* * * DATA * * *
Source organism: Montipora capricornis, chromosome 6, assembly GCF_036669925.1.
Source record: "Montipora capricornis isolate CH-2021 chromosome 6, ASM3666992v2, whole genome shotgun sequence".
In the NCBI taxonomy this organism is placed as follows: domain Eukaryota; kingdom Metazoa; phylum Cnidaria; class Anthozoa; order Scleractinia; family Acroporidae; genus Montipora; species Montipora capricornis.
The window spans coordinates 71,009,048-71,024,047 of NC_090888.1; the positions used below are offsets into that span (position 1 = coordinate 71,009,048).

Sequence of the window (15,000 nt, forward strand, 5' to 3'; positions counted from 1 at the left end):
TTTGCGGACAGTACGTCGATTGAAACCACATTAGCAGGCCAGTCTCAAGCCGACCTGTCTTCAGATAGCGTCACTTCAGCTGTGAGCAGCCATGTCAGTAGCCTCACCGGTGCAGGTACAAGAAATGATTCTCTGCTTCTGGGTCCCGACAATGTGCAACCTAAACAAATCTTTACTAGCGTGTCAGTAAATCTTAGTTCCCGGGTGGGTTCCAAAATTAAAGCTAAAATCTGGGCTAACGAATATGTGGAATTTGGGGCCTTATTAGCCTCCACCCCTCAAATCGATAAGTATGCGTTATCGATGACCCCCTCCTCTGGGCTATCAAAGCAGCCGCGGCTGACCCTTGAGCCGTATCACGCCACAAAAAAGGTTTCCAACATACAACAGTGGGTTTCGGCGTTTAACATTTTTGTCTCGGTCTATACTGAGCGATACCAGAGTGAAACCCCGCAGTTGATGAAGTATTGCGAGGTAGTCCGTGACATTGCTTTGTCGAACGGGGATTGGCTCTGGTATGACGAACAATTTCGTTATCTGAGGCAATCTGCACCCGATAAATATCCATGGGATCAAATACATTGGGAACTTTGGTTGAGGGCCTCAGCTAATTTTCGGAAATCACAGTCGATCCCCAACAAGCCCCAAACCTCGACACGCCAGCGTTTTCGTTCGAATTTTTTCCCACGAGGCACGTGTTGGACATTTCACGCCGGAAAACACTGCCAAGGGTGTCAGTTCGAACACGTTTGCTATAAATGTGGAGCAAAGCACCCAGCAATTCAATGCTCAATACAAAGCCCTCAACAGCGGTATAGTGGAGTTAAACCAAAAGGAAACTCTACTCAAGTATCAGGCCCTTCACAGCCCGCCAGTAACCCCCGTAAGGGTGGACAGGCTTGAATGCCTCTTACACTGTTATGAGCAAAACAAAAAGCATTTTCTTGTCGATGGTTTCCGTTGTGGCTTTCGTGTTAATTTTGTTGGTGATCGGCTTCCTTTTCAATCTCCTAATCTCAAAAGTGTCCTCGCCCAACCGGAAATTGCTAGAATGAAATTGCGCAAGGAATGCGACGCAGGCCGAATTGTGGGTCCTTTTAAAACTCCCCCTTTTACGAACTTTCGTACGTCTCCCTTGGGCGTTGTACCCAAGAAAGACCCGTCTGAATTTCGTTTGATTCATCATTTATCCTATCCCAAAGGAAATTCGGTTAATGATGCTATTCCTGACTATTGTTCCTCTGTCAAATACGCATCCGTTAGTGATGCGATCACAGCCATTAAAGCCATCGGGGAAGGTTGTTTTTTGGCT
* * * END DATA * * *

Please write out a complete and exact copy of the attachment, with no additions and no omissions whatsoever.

Source organism: Montipora capricornis, chromosome 6, assembly GCF_036669925.1.
Source record: "Montipora capricornis isolate CH-2021 chromosome 6, ASM3666992v2, whole genome shotgun sequence".
In the NCBI taxonomy this organism is placed as follows: domain Eukaryota; kingdom Metazoa; phylum Cnidaria; class Anthozoa; order Scleractinia; family Acroporidae; genus Montipora; species Montipora capricornis.
The window spans coordinates 71,009,048-71,024,047 of NC_090888.1; the positions used below are offsets into that span (position 1 = coordinate 71,009,048).

Sequence of the window (15,000 nt, forward strand, 5' to 3'; positions counted from 1 at the left end):
TTTGCGGACAGTACGTCGATTGAAACCACATTAGCAGGCCAGTCTCAAGCCGACCTGTCTTCAGATAGCGTCACTTCAGCTGTGAGCAGCCATGTCAGTAGCCTCACCGGTGCAGGTACAAGAAATGATTCTCTGCTTCTGGGTCCCGACAATGTGCAACCTAAACAAATCTTTACTAGCGTGTCAGTAAATCTTAGTTCCCGGGTGGGTTCCAAAATTAAAGCTAAAATCTGGGCTAACGAATATGTGGAATTTGGGGCCTTATTAGCCTCCACCCCTCAAATCGATAAGTATGCGTTATCGATGACCCCCTCCTCTGGGCTATCAAAGCAGCCGCGGCTGACCCTTGAGCCGTATCACGCCACAAAAAAGGTTTCCAACATACAACAGTGGGTTTCGGCGTTTAACATTTTTGTCTCGGTCTATACTGAGCGATACCAGAGTGAAACCCCGCAGTTGATGAAGTATTGCGAGGTAGTCCGTGACATTGCTTTGTCGAACGGGGATTGGCTCTGGTATGACGAACAATTTCGTTATCTGAGGCAATCTGCACCCGATAAATATCCATGGGATCAAATACATTGGGAACTTTGGTTGAGGGCCTCAGCTAATTTTCGGAAATCACAGTCGATCCCCAACAAGCCCCAAACCTCGACACGCCAGCGTTTTCGTTCGAATTTTTTCCCACGAGGCACGTGTTGGACATTTCACGCCGGAAAACACTGCCAAGGGTGTCAGTTCGAACACGTTTGCTATAAATGTGGAGCAAAGCACCCAGCAATTCAATGCTCAATACAAAGCCCTCAACAGCGGTATAGTGGAGTTAAACCAAAAGGAAACTCTACTCAAGTATCAGGCCCTTCACAGCCCGCCAGTAACCCCCGTAAGGGTGGACAGGCTTGAATGCCTCTTACACTGTTATGAGCAAAACAAAAAGCATTTTCTTGTCGATGGTTTCCGTTGTGGCTTTCGTGTTAATTTTGTTGGTGATCGGCTTCCTTTTCAATCTCCTAATCTCAAAAGTGTCCTCGCCCAACCGGAAATTGCTAGAATGAAATTGCGCAAGGAATGCGACGCAGGCCGAATTGTGGGTCCTTTTAAAACTCCCCCTTTTACGAACTTTCGTACGTCTCCCTTGGGCGTTGTACCCAAGAAAGACCCGTCTGAATTTCGTTTGATTCATCATTTATCCTATCCCAAAGGAAATTCGGTTAATGATGCTATTCCTGACTATTGTTCCTCTGTCAAATACGCATCCGTTAGTGATGCGATCACAGCCATTAAAGCCATCGGGGAAGGTTGTTTTTTGGCT